Ford had one of its all-time greatest successes with the original 1986-2007 Taurus (and its Mercury Sable twin), and the roomy Taurus wagon could take credit for a respectable slice of those sales. Still, the parallel rise of the minivan and the SUV squeezed wagon sales hard as the 1990s progressed. The full-sized, rear-wheel-drive LTD Crown Victoria Country Squire got the axe in 1991, but the sales momentum of the Taurus wagon kept it alive well into our current century. Today's Junkyard Find in Colorado is one of the final handful of Taurus/Sable wagons ever built, and thus an important part of our automotive heritage.
All Sable production ended in 2004, with a tiny sprinkling of model-year '05 Sable sedans and wagons rolling out of showrooms before the end. The final Taurus wagons rolled off the Georgia assembly line in late 2004 as 2005 models, and all wore the second-from-the-bottom SE trim level. Production of the original Taurus sedan continued through 2007, though every one built after early 2006 went to fleet buyers only. After that, the Taurus name was applied to a Volvo-based sedan and its crossover cousin, but it just wasn't the same.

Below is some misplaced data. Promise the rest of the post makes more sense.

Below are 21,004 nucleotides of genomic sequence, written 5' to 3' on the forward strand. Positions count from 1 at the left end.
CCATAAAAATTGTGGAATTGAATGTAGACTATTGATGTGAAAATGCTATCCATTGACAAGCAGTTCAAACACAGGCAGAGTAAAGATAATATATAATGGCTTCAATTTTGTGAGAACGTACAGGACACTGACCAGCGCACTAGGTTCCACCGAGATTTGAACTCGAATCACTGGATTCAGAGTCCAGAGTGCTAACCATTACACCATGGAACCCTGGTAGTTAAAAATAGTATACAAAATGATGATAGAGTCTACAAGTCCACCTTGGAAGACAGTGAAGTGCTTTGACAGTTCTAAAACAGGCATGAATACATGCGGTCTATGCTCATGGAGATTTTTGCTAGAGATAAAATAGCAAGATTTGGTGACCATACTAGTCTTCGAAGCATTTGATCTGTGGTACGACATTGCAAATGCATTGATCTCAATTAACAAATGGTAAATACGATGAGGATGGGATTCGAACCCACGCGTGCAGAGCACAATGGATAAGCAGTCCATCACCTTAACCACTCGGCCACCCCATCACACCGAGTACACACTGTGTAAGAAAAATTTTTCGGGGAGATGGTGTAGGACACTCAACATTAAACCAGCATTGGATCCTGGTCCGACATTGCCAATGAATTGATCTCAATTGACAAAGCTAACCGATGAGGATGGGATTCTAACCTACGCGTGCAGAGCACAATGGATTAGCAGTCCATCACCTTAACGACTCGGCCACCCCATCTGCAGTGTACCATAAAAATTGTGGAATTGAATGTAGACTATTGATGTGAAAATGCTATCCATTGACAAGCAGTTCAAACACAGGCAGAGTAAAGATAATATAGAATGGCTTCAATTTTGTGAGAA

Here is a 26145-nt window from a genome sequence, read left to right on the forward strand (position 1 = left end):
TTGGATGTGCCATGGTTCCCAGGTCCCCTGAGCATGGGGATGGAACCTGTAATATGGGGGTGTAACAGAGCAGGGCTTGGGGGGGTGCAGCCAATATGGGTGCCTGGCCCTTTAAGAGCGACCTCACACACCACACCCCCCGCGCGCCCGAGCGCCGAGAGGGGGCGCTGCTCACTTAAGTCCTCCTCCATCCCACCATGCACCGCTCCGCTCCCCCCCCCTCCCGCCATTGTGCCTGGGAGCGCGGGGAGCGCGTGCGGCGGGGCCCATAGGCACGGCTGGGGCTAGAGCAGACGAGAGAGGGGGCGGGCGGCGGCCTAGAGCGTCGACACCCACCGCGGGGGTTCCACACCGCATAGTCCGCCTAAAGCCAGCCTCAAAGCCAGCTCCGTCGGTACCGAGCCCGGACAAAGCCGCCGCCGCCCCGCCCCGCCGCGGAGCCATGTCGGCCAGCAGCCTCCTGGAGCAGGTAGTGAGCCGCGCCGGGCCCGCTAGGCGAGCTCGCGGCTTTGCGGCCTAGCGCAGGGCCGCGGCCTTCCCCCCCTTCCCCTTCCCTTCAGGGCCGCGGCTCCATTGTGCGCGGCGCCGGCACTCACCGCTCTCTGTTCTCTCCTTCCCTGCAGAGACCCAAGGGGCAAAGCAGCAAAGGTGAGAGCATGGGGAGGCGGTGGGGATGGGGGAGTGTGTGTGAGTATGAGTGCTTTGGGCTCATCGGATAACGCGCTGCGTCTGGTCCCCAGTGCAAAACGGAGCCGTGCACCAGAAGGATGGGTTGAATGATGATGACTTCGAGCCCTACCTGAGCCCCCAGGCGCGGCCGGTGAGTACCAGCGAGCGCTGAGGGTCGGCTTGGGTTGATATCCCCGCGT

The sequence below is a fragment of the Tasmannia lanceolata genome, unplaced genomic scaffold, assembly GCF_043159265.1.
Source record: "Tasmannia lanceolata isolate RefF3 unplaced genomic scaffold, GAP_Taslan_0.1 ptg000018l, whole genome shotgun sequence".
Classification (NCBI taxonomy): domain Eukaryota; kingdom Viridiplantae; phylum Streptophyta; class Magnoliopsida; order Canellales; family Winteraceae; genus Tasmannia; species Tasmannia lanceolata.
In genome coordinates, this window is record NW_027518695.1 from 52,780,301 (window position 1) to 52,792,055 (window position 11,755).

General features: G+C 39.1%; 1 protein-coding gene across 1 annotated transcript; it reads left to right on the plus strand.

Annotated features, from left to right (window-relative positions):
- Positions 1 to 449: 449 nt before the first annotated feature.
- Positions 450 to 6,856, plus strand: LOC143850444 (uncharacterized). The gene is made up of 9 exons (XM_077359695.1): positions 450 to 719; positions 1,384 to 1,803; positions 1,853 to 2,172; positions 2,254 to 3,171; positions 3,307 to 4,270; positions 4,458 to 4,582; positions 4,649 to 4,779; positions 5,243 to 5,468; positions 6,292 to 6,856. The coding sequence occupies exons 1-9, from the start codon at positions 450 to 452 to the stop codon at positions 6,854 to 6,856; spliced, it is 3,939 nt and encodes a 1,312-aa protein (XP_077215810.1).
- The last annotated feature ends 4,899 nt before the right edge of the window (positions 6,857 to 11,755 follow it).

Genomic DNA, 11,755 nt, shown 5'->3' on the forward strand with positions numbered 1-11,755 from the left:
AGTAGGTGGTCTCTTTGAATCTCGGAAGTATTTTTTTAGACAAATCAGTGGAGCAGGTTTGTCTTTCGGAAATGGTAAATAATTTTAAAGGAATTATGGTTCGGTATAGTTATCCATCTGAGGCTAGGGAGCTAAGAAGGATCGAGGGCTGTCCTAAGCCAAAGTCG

Yes, a numbers-matching, original, final-year Taurus wagon. This is another excellent junkyard example of the "rare but not valuable" phenomenon.
The 1986 Taurus could be purchased with an optional 3.0-liter pushrod V6 known as the Vulcan, and this engine continued to be bolted into the original Tauruses and Sables all the way to the very end. The more modern and powerful Duratec V6 went into the top-shelf Taurus SEL for 2005, but all the '06s and '07s got the primitive-but-sturdy Vulcan. All 2005 Taurus and Sable wagons have Vulcans, rated at 155 horsepower.
The SE's interior was designed to withstand the rigors of rental-car use, so it's very sensible and very gray.
With the demise of the Taurus wagon, Ford shoppers had just the tiny Focus as their sole true, non-crossover wagon option… and the Focus wagon was discontinued after the 2007 model year. A far cry from the 1980s, when you could get Ford and Mercury wagons in three different sizes and with faux-wood paneling.
While the Taurus wagon underwent facelifts and redesigns for 1992, 1996 and 2000, the underlying chassis remained much the same as those under the original cars that appeared on the street in late 1985.